Increment/Decrement operator troubles

This is a discussion on Increment/Decrement operator troubles within the C Programming forums, part of the General Programming Boards category; I have this bubble sort code that is just supposed to sort elements of an array in ascending order: Code: ...

  1. #1
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    Increment/Decrement operator troubles

    I have this bubble sort code that is just supposed to sort elements of an array in ascending order:
    Code:
    #include <stdio.h>
    
    int main(void)
    {
        int i = 0, didSwap = 0, temp = 0, inner = 0, outer = 0;
        char buffer[100] = {0};
        int firstArray[10] = {0};
    
        for (i = 0; i < 10; ++i)
        {
            printf("firstArray[%d]: ", i);
            fgets(buffer, sizeof(buffer), stdin);
            sscanf(buffer, "%d", &firstArray[i]);
        }
    
        for (outer = 0; outer < 9; outer++)
        {
            didSwap = 0;
    
            for (inner = outer; inner < 10; inner++)
            {
                if (firstArray[inner] < firstArray[outer])
                {
                    temp = firstArray[inner];
                    firstArray[inner] = firstArray[outer];
                    firstArray[outer] = temp;
                    didSwap = 1;
                }
            }
    
            if (didSwap == 0)
                break;
        }
    
        for (i = 0; i < 10; ++i)
            printf("\nfirstArray[%d] = %d", i, firstArray[i]);
    
        return (0);
    }
    The sorting works fine when the increment operators inner++ and outer++ are in postfix form. However, when I change it to prefix form ++inner and ++outer it no longer sorts. I always thought that it didn't matter which form you used in the third part of a for statement.

    Can someone enlighten me on to why this happens? Thanks in advance.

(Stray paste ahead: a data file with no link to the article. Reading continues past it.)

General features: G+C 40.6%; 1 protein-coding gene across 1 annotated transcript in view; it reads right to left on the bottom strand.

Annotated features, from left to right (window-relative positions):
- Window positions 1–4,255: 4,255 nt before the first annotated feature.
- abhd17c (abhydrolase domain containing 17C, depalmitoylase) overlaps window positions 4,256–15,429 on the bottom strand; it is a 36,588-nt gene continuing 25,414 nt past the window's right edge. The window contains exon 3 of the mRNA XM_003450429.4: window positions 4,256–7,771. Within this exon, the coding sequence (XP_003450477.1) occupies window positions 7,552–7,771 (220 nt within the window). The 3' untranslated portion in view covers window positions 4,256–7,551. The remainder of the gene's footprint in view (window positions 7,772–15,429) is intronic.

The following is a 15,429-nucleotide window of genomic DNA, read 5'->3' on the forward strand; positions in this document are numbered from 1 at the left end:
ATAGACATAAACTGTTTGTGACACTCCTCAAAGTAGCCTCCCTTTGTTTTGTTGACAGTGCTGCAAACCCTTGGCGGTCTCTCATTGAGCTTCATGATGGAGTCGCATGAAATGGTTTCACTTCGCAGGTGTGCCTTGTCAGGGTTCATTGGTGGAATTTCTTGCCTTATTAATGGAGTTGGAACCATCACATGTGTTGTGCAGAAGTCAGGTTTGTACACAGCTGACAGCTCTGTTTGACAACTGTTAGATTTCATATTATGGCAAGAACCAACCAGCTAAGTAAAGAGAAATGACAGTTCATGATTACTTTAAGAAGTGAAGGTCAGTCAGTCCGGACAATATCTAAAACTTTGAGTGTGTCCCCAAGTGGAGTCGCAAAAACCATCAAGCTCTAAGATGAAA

2. #2
    Just Lurking Dave_Sinkula's Avatar
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    If you mean only changing this:
    Code:
        for (outer = 0; outer < 9; outer++)
        {
            /* ... */
            for (inner = outer; inner < 10; inner++)
    to this
    Code:
        for (outer = 0; outer < 9; ++outer)
        {
            /* ... */
            for (inner = outer; inner < 10; ++inner)
    I notice no difference.
    7. It is easier to write an incorrect program than understand a correct one.
    40. There are two ways to write error-free programs; only the third one works.*

  3. #3
    ATH0 quzah's Avatar
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    Increment and decrement operators when taken as a single statement, behave the same regardless of prefix or postfix. The last segment, as Dave mentioned, of your for loop is considered a single statement as you are currently using it, and as such, the result is the same.
    Code:
    i++;
    ++i;
    The above two lines have the same result. The difference you'll see is when you do things like:
    Code:
    x = a[ ++i ];
    x = a[ i++ ];
    fun( i++ );
    fun( ++i );
    Things like that.


    Quzah.
    Hope is the first step on the road to disappointment.

  4. #4
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    Dave_Sinkula, yes, I did mean that. For some reason when I compile it using prefix form it refuses to sort.

    Quzah, I thought that was how it worked, but something seems to be wrong in my case.

    Maybe my compiler is messing something up? I'm using Code::Blocks with MingW. I don't know what else could be the problem.

    Thanks for the replies.

  5. #5
    Just Lurking Dave_Sinkula's Avatar
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    Quote Originally Posted by LineOFire
    Maybe my compiler is messing something up? I'm using Code::Blocks with MingW. I don't know what else could be the problem.
    When you're new, save that until the very last. (That also happens to be what I used to check both forms.)

    Perhaps post the result(s) of your attempt(s)?
    7. It is easier to write an incorrect program than understand a correct one.
    40. There are two ways to write error-free programs; only the third one works.*

  6. #6
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    You could post your prefix code. It's rare to have a compiler bug of this nature.

  7. #7
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    Never mind this post. I don't know what happened but it is working like it should now, even using the prefix form. I probably forgot to save before recompiling or something.

    Glad to realize it was human stupidity and not compiler error because Code::Blocks certainly is excellent.

    Thanks for the replies.

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